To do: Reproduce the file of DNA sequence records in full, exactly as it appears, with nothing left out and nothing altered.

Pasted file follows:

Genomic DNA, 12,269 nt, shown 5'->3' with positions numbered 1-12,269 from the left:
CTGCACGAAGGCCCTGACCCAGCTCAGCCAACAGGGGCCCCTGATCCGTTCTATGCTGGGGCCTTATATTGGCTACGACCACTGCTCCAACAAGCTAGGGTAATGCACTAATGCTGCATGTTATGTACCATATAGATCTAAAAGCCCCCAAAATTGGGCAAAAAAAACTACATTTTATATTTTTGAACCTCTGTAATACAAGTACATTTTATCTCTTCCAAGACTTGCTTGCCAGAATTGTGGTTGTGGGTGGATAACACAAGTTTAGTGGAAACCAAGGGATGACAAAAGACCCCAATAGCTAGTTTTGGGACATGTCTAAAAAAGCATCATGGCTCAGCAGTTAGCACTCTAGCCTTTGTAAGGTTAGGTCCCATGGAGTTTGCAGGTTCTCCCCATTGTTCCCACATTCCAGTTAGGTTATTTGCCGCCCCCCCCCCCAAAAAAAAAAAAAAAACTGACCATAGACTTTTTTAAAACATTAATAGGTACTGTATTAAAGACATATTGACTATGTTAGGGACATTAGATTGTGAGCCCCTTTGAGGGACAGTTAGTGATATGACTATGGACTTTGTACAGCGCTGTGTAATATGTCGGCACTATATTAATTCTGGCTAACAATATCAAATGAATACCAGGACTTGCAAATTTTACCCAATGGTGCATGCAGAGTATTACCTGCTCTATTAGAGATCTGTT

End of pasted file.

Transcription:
Genomic DNA, 12,269 nt, shown 5'->3' with positions numbered 1-12,269 from the left:
CTGCACGAAGGCCCTGACCCAGCTCAGCCAACAGGGGCCCCTGATCCGTTCTATGCTGGGGCCTTATATTGGCTACGACCACTGCTCCAACAAGCTAGGGTAATGCACTAATGCTGCATGTTATGTACCATATAGATCTAAAAGCCCCCAAAATTGGGCAAAAAAAACTACATTTTATATTTTTGAACCTCTGTAATACAAGTACATTTTATCTCTTCCAAGACTTGCTTGCCAGAATTGTGGTTGTGGGTGGATAACACAAGTTTAGTGGAAACCAAGGGATGACAAAAGACCCCAATAGCTAGTTTTGGGACATGTCTAAAAAAGCATCATGGCTCAGCAGTTAGCACTCTAGCCTTTGTAAGGTTAGGTCCCATGGAGTTTGCAGGTTCTCCCCATTGTTCCCACATTCCAGTTAGGTTATTTGCCGCCCCCCCCCCCAAAAAAAAAAAAAAAACTGACCATAGACTTTTTTAAAACATTAATAGGTACTGTATTAAAGACATATTGACTATGTTAGGGACATTAGATTGTGAGCCCCTTTGAGGGACAGTTAGTGATATGACTATGGACTTTGTACAGCGCTGTGTAATATGTCGGCACTATATTAATTCTGGCTAACAATATCAAATGAATACCAGGACTTGCAAATTTTACCCAATGGTGCATGCAGAGTATTACCTGCTCTATTAGAGATCTGTT